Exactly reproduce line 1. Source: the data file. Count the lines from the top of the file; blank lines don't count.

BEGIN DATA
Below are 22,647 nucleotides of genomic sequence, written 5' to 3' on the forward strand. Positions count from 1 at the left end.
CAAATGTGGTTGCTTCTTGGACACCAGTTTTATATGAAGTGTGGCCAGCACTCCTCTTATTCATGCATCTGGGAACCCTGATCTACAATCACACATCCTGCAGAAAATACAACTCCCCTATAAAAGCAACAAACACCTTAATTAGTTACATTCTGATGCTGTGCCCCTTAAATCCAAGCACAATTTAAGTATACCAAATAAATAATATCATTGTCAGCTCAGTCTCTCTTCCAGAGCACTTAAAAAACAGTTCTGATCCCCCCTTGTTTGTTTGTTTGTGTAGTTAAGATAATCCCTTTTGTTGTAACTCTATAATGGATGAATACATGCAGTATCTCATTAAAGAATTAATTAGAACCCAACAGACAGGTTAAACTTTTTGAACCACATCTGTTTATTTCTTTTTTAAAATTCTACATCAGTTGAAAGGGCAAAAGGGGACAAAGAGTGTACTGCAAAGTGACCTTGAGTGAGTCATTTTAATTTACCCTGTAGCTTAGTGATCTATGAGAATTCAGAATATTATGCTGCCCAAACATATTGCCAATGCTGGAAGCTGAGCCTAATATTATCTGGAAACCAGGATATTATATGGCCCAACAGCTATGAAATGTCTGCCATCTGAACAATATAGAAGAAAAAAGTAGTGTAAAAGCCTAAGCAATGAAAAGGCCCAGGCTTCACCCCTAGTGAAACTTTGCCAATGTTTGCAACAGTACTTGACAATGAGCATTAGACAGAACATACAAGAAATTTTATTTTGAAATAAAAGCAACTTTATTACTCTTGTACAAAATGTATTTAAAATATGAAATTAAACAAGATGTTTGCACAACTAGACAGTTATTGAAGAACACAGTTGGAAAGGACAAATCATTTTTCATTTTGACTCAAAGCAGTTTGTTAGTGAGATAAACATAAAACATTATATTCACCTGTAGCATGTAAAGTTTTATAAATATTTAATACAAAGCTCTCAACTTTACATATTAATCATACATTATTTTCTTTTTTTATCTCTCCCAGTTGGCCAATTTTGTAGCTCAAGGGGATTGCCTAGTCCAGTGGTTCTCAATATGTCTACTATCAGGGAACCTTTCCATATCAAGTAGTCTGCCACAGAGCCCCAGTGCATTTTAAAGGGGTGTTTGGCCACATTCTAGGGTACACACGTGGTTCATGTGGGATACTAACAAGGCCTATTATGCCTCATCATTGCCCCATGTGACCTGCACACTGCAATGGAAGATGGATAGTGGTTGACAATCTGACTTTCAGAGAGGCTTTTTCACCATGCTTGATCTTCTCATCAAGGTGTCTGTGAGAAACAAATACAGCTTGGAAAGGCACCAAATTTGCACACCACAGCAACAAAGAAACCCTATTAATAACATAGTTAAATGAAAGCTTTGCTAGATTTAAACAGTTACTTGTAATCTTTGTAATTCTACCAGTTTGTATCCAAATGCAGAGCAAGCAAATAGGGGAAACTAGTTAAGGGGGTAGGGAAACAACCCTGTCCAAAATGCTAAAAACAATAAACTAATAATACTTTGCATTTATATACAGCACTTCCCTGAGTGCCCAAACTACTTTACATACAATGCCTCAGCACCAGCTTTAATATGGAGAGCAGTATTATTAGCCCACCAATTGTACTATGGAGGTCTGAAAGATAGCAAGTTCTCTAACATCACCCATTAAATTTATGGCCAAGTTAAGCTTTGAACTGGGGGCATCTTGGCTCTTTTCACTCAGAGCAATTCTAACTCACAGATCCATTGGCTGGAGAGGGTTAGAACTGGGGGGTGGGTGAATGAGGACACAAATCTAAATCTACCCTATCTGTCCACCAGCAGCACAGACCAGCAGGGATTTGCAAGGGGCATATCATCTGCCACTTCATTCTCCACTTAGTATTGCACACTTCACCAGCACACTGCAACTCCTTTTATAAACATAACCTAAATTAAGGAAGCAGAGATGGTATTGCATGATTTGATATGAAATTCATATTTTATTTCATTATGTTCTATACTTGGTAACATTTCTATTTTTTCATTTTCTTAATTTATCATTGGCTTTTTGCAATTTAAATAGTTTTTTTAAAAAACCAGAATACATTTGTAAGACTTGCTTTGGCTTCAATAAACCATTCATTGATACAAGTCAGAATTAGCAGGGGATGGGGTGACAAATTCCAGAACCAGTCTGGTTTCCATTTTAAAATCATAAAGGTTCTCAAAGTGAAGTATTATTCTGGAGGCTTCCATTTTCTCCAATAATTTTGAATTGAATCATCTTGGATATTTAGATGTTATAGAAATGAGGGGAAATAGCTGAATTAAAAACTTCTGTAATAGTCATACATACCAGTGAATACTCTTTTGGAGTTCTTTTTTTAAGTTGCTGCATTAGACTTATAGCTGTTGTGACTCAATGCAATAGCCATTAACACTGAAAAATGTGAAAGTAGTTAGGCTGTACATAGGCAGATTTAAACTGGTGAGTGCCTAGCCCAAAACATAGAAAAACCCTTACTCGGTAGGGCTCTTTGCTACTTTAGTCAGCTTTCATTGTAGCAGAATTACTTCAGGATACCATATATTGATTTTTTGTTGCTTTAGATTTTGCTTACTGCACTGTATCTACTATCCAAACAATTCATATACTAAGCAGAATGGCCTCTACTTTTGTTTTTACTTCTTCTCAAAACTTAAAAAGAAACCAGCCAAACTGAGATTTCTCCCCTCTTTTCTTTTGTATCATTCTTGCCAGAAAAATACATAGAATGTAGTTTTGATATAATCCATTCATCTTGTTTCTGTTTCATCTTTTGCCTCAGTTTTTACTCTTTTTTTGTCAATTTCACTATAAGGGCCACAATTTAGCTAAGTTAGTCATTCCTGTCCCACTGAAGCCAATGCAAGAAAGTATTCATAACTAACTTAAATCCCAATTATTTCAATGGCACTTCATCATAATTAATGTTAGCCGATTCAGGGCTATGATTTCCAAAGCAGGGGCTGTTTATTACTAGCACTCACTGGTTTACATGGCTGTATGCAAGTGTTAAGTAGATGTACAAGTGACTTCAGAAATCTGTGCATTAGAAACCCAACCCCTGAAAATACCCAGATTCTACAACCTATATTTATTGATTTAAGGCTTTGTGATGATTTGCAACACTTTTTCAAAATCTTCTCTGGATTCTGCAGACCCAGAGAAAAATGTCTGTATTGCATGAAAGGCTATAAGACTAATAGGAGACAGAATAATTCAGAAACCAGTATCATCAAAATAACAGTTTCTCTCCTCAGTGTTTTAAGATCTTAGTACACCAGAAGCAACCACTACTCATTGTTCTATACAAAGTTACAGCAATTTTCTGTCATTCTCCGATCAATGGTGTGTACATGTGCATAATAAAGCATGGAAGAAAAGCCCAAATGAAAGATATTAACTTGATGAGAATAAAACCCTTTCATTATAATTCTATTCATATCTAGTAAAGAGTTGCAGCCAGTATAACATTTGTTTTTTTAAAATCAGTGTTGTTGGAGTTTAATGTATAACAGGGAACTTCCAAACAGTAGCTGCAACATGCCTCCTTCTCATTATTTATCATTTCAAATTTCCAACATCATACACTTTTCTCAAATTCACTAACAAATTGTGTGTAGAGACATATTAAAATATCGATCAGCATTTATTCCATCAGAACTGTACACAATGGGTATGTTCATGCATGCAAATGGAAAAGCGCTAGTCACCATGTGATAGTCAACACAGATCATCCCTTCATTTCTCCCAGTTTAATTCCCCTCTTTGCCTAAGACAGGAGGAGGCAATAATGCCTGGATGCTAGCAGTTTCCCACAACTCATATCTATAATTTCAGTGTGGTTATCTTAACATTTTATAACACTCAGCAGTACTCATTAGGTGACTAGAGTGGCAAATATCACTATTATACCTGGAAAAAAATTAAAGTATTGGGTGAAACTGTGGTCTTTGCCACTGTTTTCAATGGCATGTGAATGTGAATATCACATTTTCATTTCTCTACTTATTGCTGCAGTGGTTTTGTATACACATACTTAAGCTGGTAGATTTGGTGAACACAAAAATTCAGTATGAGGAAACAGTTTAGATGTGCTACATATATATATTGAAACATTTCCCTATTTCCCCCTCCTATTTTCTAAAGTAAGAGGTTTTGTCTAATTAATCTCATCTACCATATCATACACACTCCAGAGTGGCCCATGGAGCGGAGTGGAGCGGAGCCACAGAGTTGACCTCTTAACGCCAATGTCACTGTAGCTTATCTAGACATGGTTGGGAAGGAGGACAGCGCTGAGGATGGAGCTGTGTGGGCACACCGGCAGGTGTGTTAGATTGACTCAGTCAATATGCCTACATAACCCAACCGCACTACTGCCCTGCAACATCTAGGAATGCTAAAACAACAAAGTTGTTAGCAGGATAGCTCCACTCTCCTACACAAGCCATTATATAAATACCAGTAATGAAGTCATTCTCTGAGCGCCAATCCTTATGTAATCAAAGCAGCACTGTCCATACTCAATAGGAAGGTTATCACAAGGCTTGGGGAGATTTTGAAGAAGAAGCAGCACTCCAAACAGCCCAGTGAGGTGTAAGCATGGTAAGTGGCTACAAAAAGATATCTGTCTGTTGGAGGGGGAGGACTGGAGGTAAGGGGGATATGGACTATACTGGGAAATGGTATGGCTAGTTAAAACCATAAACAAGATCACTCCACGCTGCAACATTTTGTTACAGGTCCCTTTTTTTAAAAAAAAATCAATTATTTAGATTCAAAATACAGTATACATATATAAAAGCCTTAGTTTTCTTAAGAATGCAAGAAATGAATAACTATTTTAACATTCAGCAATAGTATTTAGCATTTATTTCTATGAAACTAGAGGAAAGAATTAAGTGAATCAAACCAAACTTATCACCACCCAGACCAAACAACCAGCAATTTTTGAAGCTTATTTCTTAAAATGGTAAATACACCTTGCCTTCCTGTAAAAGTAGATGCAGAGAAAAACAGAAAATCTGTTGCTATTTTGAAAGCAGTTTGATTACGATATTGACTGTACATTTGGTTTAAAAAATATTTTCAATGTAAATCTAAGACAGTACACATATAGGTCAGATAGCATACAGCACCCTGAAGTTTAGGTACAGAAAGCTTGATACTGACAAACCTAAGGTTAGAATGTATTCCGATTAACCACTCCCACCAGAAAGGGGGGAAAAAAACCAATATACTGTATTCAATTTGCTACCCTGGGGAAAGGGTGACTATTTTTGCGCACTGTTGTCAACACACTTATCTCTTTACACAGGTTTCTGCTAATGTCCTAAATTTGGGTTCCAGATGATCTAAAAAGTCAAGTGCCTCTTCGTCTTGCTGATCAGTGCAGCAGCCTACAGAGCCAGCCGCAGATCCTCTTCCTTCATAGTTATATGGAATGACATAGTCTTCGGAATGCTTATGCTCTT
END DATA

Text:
Below are 22,647 nucleotides of genomic sequence, written 5' to 3' on the forward strand. Positions count from 1 at the left end.